Rhonda: A great part of the book. You saw the Divine and in this world after that. But you had long seen the Divine and Maria.
Rob: Yes. I did.
Rhonda: there’s some pretty poignant moments, we probably don’t have time to get into. People are just gonna have to read the book to see the powerful insights that came when you understood fully how perfect she was is.
Related article: What is the theme in your story?
Q&A from the chat
Rhonda: Well, we only have a couple more minutes. We only wanted to keep this short. You know, that we—you and I could talk for an hour—and we will have to keep clipping along. And I’m just wondering if there are any final thoughts you want to share. Maybe about getting a heart. That’s something we haven’t talked about yet, about any of the spiritual journey in having someone else’s heart live inside you and what that person was maybe trying to tell you, and what you learned. This is a big mouthful, so maybe also what you learned about some of the most troubling aspects of society today from that part of your journey?
Rob: OK, great. I’ll try to run through that very quickly.
Rhonda: You’ve got a couple of minutes. You don’t have to go too quickly.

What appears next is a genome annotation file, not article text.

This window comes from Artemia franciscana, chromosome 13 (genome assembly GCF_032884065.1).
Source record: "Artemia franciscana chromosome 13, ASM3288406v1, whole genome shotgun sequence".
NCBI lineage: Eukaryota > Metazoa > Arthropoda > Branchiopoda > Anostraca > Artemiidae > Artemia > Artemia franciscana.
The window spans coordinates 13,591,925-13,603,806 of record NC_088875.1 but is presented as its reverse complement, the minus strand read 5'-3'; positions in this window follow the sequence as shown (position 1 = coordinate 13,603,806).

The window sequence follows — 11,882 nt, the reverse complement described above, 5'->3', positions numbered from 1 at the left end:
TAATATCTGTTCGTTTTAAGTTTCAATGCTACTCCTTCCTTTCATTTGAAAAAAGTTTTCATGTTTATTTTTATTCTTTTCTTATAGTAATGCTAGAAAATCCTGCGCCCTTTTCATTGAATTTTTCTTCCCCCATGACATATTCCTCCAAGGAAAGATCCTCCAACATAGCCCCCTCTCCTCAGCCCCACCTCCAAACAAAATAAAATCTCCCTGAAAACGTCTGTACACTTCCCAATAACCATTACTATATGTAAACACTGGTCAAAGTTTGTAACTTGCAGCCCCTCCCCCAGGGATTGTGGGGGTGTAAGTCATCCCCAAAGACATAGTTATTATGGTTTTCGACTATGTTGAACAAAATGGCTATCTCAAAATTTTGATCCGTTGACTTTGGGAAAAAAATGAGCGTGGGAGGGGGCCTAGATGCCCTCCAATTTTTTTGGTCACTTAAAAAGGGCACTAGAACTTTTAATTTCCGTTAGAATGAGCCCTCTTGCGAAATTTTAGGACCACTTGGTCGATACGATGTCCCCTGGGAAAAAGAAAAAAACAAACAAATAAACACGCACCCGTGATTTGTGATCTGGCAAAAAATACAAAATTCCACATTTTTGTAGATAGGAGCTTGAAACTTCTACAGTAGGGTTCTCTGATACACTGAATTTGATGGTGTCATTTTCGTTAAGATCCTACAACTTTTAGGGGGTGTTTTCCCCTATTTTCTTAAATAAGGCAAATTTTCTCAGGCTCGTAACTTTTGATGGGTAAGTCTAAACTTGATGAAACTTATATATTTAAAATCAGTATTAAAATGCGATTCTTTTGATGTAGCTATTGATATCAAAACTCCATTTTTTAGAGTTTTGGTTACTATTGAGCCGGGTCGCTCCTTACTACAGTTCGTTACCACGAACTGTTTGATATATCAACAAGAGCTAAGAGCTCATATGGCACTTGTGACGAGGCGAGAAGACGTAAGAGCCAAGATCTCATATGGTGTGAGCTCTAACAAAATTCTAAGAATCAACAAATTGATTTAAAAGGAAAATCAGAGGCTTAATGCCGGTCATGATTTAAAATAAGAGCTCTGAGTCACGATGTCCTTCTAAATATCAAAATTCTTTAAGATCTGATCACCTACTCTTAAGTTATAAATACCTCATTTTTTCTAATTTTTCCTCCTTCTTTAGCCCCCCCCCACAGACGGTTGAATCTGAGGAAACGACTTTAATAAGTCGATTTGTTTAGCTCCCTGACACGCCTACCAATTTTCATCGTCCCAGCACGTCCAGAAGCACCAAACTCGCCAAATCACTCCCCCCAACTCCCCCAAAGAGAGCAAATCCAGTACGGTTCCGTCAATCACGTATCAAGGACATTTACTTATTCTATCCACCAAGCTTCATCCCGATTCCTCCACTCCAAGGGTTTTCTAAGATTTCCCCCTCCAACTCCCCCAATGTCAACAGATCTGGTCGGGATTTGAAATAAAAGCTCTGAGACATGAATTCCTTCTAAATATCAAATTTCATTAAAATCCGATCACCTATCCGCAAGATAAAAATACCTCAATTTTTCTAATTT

(Note: one section of the interview was removed from the transcript because it contains a potential spoiler).
Rhonda: Let’s talk about the nature of the power of a single act and how the light spreads, because people who are watching this are probably working on their own stories They have an opportunity through their own stories to light a candle. And so talk about that for a moment about the light.
How the light spreads – power of a single act
Rob: Sure. So I had two near-death experiences. The second one was in Chicago when my body gave out again while waiting for a donor heart. I’m about one hundred and seventy four pounds. I had atrophied to about one hundred and thirty eight. And even with the experimental pump that was in my body, everything that they were doing for me, I kind of collapsed again right before my donor heart arrived. And I had a profound near-death experience. And when I went into the Ethereal and I was in that place and I saw how we were all connected through this web of lights that seemed to stretch into infinity and hang on the ceiling of the universe. I realized in that place when I was when I became part of this interactive web of lights that each spark of light or sort of light represented a life. And while I was in that place, I realized that if I hurt myself, I hurt everything connected to me. But if I loved that, the light would spread.
And I think that that example that the web in the ethereal is really but a reflection of how we’re all connected here in the temporal world on Earth. And that same rules apply. You know, if we hurt ourselves, we hurt everything connected to us. But if we love, not only does the light spread, but we illuminate the path for others. And that’s a very, very important that’s a very important thing.